While South Florida breathlessly awaits President Trump’s decision on whether to roll back his predecessor’s normalization of relations with Cuba, something else is happening in Washington that could nudge normalization forward – or severely set it back.
Arkansas Congressman Rick Crawford is drafting a bill that would slap a 2 percent tax on U.S. food exports to Cuba. The levy would be used to pay the 6,000 U.S. companies and individuals who had businesses and other properties seized by Cuba’s communist revolution. Their certified claims amount to $2 billion (up to $8 billion with interest) and are a big hurdle for moving U.S.-Cuba normalization beyond the re-establishment of diplomatic relations and the opening of U.S. travel to the island.
Crawford’s main aim is to help U.S. farmers make nice with the Cuban-American congressional caucus, which hates the U.S.-Cuba thaw and resents the agriculture lobby’s push to sell more food to the Castro regime. But the Arkansas Republican – and at least one Cuban-American caucus member, Miami Congressman Carlos Curbelo, who has come out in favor of Crawford’s bill – may not realize just how fraught his Cuba export tax proposal is.
Let’s say it works the way Crawford envisions. Let’s say Cuba agrees to keep doing business with U.S. agricultural companies – despite knowing the price of the food it’s importing may be higher because those firms are passing Crawford’s tax on to the customer. Let’s say Cuba – whose revolution is founded on defying U.S. attempts to impose its Goliath will on the hemisphere’s Davids – nevertheless allows itself to repay some of the U.S. property claims via this gringo-crafted arrangement.
It would demonstrate nothing less than Havana’s willingness to pony up reparations for the property seizures, at least tacitly, something it has so far resisted in normalization negotiations. That in turn could, and most definitely should, jumpstart the U.S.’s willingness to dismantle its 55-year-old trade embargo against Cuba – normalization’s other big stumbling block.
The prospect is tantalizing: Crawford’s legislation could end up removing the two major obstacles to more fully normalized U.S.-Cuba relations.
But since this is Washington and Havana – the Hatfields and McCoys of the Americas – that’s a big “if.” Truth is, Havana may just as likely balk at the whole thing.
Because Cuba imports three-fourths of its food, it follows international market prices fairly closely. So it’s doubtful Cuba would agree to pay 2 percent more to buy soybeans – especially when the seller is the U.S.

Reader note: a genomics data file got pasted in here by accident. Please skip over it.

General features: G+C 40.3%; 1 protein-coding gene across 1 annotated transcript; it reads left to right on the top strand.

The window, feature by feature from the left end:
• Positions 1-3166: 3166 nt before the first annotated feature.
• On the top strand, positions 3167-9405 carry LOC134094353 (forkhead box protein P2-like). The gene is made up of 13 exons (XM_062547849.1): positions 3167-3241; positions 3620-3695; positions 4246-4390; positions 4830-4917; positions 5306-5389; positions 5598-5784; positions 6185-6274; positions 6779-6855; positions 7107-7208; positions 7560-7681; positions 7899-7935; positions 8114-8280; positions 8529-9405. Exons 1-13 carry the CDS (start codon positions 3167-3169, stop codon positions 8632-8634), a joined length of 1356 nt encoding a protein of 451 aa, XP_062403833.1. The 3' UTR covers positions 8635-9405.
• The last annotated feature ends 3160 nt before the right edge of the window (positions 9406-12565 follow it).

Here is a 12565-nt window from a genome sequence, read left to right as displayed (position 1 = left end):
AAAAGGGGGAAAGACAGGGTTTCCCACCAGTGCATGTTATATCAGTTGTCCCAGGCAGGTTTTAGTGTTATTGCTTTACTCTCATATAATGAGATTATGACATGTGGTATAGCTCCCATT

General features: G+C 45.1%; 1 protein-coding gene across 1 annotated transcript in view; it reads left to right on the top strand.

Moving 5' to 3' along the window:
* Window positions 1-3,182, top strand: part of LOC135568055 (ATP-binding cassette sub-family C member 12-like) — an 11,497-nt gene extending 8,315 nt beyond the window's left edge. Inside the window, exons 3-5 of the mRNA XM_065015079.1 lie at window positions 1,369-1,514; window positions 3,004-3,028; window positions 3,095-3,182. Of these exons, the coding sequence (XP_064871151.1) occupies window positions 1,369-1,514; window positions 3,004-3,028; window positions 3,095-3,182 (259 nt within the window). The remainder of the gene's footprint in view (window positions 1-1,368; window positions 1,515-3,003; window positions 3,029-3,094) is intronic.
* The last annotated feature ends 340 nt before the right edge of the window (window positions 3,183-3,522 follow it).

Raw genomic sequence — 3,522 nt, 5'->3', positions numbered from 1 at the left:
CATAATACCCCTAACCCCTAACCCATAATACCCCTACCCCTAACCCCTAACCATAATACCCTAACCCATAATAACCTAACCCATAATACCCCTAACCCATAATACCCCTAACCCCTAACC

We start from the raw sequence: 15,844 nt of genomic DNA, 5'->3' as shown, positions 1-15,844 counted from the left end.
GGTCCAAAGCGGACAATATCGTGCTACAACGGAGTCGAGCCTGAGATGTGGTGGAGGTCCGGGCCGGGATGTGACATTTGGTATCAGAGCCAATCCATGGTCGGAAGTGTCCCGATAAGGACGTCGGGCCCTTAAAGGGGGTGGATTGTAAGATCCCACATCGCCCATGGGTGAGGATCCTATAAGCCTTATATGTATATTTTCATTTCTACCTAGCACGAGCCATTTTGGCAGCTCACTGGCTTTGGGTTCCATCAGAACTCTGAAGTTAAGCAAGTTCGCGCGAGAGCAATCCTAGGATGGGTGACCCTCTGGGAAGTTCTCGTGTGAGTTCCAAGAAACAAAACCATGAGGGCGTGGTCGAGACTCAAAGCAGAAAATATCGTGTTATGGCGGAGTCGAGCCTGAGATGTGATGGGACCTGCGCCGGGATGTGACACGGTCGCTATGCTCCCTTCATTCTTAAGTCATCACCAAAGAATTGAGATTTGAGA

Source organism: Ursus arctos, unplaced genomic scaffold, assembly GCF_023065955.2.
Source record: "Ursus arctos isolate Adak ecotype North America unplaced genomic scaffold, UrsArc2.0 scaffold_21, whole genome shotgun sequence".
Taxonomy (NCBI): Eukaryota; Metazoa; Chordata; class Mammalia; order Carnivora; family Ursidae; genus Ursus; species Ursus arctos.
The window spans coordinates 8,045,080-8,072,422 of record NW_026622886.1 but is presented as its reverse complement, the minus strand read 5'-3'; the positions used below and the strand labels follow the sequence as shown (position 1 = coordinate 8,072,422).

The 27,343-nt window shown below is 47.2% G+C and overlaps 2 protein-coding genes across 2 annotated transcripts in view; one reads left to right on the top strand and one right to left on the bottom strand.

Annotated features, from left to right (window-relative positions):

So let’s say Crawford’s plan doesn’t work the way he envisions.
Let’s say Cuba refuses to buy the taxed food altogether, for political as well as financial reasons. (That might be foolish since the U.S.’s shipping costs to Cuba are a lot lighter than, say, China’s or Russia’s. But the embargo prevents Cuba from using credit to buy U.S. food, so Havana will figure it evens out.) U.S. farmers suddenly find themselves shut out of a market of 11 million people just 90 miles from Florida.
Let’s also say Cuba keeps buying Uncle Sam’s wheat but refuses to pay the additional 2 percent, thereby forcing U.S. companies to swallow Crawford’s tax. American capitalists instead of Cuban communists are then the ones paying property claims reparations. That seems absurd if not legally questionable.
CUBA OFF THE HOOK?
But here’s another absurd part: it would be a gift to the Castro regime. It would essentially let Cuba off the hook for at least a part of that $2 billion. That might give Havana less reason to come to the claims reparation table because, hey, los yanquis are picking up the check.
And no reparations talks would effectively silence any talk of Washington ending the embargo. But then, does anyone really believe Havana would be upset to see the demise of el bloqueo – the Cuban regime’s convenient political scapegoat for its chronic economic blunders?
Who knows, the Cubans might be disposed to play along with the Crawford tax – provided President Trump doesn’t irk them by trashing the new normalization set-up as part of his campaign pledge to strike “a better deal.” (His announcement could come this month, possibly in Miami.)
But if Trump rolls back a large chunk of normalization, and if Crawford’s bill eventually becomes law, the negotiator-in-chief may stick the U.S. with an even costlier Cuba deal.